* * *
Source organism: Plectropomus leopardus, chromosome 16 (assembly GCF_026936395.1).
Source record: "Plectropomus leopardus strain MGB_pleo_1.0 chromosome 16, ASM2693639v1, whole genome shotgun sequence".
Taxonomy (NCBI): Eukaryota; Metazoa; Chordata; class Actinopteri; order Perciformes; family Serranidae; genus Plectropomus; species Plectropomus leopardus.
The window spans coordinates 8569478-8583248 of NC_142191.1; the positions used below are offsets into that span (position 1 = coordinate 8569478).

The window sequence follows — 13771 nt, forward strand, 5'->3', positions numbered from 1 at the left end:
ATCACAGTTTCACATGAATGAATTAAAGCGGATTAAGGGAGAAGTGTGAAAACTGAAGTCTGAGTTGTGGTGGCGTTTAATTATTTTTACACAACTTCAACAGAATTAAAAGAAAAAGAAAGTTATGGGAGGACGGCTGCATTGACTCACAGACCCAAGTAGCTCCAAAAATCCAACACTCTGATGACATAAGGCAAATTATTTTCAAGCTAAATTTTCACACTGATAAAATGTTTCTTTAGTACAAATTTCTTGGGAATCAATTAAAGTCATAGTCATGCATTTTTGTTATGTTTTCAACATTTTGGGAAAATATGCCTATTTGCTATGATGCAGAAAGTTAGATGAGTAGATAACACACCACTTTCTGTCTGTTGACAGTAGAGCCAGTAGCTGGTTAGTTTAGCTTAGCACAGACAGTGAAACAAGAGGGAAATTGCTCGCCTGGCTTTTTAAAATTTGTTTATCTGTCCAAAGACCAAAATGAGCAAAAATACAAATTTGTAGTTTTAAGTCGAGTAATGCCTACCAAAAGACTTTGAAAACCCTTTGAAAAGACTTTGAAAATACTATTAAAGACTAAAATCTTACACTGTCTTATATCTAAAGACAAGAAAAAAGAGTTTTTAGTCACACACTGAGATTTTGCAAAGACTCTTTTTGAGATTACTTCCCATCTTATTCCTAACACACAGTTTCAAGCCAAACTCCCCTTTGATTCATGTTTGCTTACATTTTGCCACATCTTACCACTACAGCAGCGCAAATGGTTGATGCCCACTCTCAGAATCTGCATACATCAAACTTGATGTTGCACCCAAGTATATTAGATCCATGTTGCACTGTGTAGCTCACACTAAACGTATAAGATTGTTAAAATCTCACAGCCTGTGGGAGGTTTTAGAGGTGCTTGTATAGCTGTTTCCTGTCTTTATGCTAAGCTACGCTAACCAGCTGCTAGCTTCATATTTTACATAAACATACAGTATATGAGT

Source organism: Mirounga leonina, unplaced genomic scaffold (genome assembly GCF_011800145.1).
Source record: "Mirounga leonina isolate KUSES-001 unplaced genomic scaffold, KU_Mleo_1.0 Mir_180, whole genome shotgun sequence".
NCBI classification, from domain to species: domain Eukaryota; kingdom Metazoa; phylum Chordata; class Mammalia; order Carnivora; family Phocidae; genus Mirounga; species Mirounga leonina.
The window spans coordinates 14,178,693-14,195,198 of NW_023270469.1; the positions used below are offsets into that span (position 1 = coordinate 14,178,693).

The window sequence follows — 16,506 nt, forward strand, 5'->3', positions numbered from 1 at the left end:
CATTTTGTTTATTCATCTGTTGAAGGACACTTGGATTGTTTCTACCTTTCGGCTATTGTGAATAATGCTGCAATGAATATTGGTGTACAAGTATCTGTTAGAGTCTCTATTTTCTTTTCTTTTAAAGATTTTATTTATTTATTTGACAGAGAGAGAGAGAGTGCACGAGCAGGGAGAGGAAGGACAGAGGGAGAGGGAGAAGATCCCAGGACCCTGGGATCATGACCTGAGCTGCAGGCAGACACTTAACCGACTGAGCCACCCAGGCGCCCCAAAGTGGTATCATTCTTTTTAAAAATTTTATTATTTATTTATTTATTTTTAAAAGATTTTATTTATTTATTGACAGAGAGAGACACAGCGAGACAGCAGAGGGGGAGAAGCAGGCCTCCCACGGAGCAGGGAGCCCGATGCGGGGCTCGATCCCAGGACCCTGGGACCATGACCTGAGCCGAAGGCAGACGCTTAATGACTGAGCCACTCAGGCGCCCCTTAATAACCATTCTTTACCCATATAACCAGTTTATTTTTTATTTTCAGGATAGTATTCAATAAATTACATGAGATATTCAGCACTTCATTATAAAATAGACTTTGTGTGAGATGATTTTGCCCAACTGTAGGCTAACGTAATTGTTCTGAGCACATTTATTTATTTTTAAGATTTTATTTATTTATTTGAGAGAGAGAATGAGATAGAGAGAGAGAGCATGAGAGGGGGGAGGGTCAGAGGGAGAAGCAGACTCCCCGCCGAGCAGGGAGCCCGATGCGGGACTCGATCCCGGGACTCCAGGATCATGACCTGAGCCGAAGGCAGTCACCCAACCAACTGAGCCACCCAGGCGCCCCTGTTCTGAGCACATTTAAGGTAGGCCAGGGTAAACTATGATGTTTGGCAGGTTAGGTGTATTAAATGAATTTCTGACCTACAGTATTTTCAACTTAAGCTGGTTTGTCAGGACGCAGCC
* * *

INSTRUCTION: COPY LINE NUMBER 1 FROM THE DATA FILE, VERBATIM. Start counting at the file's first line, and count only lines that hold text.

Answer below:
Source organism: Plectropomus leopardus, chromosome 16 (assembly GCF_026936395.1).